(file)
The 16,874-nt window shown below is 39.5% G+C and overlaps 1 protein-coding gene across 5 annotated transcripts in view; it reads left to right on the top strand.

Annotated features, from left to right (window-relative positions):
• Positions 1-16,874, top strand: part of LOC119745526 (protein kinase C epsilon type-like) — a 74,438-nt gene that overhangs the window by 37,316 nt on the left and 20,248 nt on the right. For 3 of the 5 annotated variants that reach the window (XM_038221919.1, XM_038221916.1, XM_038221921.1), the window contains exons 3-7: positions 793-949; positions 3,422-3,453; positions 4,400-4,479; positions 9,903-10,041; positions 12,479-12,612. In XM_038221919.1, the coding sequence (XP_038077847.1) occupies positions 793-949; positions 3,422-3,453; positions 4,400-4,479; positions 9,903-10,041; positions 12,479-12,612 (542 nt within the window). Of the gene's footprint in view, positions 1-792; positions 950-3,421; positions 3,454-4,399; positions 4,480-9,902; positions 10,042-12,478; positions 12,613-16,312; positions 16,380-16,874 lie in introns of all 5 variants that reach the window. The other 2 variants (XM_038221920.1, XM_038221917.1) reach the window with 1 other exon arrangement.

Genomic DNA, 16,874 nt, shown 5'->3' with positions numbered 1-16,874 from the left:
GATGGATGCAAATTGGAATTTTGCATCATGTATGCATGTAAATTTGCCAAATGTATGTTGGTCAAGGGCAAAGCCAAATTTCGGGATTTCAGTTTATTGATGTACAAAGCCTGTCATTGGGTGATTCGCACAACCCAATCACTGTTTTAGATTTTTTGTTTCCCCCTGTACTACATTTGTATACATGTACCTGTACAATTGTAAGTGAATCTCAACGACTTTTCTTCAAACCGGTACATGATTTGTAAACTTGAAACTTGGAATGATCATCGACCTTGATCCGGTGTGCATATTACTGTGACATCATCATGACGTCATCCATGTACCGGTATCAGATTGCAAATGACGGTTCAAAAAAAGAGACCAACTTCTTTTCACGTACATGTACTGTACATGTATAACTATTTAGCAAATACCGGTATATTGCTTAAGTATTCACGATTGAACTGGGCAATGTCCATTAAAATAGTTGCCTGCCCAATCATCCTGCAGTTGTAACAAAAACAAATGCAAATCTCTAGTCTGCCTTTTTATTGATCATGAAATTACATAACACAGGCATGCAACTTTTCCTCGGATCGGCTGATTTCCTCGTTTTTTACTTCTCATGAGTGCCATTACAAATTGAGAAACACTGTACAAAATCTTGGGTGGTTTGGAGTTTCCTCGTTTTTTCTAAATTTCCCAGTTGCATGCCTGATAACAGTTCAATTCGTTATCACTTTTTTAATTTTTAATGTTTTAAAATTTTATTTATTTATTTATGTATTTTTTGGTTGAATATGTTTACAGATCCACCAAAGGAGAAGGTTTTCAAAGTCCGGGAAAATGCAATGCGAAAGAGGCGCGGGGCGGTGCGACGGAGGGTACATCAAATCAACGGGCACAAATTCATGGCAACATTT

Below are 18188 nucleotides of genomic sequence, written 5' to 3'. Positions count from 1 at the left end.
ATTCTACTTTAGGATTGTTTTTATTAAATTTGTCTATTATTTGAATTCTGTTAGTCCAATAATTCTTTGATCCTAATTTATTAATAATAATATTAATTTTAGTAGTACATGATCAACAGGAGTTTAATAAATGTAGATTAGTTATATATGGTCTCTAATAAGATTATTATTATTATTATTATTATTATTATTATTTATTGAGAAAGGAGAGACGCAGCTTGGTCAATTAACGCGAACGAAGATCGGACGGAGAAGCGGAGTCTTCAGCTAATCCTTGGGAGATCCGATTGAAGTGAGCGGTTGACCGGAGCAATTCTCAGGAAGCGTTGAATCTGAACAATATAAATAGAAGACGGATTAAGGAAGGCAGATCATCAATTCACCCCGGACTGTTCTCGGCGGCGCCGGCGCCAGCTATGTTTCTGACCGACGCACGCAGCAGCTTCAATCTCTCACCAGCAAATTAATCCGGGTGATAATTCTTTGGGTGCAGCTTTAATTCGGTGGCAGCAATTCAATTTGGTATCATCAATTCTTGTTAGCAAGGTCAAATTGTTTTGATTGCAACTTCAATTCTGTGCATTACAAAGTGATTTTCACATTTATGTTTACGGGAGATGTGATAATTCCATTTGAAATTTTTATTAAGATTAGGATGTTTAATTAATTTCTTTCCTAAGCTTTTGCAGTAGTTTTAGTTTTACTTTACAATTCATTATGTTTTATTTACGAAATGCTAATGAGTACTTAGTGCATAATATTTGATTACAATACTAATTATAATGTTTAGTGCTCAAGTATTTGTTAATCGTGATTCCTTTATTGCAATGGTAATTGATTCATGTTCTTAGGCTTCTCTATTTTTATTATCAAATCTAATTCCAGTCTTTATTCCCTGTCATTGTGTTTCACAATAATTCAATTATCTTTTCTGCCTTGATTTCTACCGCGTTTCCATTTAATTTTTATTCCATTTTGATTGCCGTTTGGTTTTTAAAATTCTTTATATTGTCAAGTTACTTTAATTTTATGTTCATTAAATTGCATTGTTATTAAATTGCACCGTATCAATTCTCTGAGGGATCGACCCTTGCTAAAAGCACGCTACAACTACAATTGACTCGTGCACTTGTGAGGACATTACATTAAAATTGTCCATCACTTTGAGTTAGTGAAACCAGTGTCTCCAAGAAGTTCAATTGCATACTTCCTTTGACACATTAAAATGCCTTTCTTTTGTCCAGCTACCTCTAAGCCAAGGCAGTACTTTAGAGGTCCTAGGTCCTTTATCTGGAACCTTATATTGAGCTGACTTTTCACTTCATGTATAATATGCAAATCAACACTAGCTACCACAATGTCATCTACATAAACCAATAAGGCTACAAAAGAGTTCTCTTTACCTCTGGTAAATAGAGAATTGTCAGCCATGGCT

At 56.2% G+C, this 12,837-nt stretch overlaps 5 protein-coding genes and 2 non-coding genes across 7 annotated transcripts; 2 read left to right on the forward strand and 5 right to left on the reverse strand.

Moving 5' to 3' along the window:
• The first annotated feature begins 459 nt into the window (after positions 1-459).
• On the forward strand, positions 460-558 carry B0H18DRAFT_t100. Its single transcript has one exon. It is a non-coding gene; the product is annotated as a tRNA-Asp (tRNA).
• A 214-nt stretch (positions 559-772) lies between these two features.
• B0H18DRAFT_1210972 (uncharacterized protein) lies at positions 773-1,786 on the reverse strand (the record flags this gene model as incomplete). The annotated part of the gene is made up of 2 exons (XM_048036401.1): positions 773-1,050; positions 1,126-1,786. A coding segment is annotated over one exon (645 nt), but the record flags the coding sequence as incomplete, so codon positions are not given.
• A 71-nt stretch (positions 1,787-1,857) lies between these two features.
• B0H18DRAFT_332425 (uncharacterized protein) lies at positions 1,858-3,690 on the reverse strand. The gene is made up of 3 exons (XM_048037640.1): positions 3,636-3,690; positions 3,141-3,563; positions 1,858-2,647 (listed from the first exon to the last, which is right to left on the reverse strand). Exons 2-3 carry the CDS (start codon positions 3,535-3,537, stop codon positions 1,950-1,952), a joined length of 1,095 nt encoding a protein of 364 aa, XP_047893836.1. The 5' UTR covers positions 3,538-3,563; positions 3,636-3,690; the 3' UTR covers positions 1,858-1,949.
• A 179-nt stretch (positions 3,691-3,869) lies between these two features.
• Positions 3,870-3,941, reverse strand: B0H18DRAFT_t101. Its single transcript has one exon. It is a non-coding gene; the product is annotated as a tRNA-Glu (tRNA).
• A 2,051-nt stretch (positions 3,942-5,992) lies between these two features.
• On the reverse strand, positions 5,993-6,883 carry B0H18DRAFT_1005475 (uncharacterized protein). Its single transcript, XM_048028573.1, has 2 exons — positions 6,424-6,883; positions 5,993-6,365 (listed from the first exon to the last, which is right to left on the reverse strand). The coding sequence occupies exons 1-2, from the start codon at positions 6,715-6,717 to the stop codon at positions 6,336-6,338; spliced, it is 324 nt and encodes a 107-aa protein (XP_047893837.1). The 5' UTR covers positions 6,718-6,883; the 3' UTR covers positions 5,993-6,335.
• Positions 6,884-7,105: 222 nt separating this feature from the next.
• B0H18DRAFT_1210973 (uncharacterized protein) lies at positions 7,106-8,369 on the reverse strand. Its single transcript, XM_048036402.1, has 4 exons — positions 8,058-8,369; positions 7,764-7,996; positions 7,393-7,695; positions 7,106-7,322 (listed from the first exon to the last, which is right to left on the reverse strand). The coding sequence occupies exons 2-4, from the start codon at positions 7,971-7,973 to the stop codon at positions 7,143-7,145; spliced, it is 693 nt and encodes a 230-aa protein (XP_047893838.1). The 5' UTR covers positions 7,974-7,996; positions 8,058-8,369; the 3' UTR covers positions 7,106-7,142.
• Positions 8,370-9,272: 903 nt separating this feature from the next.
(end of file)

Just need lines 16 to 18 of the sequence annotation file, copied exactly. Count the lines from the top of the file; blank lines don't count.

• A 179-nt stretch (positions 3,691-3,869) lies between these two features.
• Positions 3,870-3,941, reverse strand: B0H18DRAFT_t101. Its single transcript has one exon. It is a non-coding gene; the product is annotated as a tRNA-Glu (tRNA).
• A 2,051-nt stretch (positions 3,942-5,992) lies between these two features.